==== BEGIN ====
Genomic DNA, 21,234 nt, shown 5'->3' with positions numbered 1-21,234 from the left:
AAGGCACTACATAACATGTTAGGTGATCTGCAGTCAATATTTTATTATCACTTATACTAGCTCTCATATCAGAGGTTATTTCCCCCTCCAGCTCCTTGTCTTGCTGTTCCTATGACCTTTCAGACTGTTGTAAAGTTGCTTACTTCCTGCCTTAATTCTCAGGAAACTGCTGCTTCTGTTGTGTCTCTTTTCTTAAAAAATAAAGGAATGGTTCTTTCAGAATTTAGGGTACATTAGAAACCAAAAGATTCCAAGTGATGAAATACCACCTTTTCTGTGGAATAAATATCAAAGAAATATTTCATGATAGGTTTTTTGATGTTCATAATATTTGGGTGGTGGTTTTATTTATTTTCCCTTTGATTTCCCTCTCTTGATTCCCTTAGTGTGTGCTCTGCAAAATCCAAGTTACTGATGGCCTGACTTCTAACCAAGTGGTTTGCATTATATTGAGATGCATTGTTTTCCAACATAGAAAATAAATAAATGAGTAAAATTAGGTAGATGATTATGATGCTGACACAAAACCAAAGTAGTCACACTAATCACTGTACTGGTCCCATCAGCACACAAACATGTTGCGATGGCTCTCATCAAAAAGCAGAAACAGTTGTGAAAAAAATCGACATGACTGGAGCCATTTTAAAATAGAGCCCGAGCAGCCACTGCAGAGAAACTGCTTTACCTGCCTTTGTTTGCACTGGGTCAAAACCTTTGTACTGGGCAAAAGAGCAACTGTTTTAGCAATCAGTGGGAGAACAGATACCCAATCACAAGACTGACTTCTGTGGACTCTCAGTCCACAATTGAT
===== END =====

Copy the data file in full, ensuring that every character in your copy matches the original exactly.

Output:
Genomic DNA, 21,234 nt, shown 5'->3' with positions numbered 1-21,234 from the left:
AAGGCACTACATAACATGTTAGGTGATCTGCAGTCAATATTTTATTATCACTTATACTAGCTCTCATATCAGAGGTTATTTCCCCCTCCAGCTCCTTGTCTTGCTGTTCCTATGACCTTTCAGACTGTTGTAAAGTTGCTTACTTCCTGCCTTAATTCTCAGGAAACTGCTGCTTCTGTTGTGTCTCTTTTCTTAAAAAATAAAGGAATGGTTCTTTCAGAATTTAGGGTACATTAGAAACCAAAAGATTCCAAGTGATGAAATACCACCTTTTCTGTGGAATAAATATCAAAGAAATATTTCATGATAGGTTTTTTGATGTTCATAATATTTGGGTGGTGGTTTTATTTATTTTCCCTTTGATTTCCCTCTCTTGATTCCCTTAGTGTGTGCTCTGCAAAATCCAAGTTACTGATGGCCTGACTTCTAACCAAGTGGTTTGCATTATATTGAGATGCATTGTTTTCCAACATAGAAAATAAATAAATGAGTAAAATTAGGTAGATGATTATGATGCTGACACAAAACCAAAGTAGTCACACTAATCACTGTACTGGTCCCATCAGCACACAAACATGTTGCGATGGCTCTCATCAAAAAGCAGAAACAGTTGTGAAAAAAATCGACATGACTGGAGCCATTTTAAAATAGAGCCCGAGCAGCCACTGCAGAGAAACTGCTTTACCTGCCTTTGTTTGCACTGGGTCAAAACCTTTGTACTGGGCAAAAGAGCAACTGTTTTAGCAATCAGTGGGAGAACAGATACCCAATCACAAGACTGACTTCTGTGGACTCTCAGTCCACAATTGAT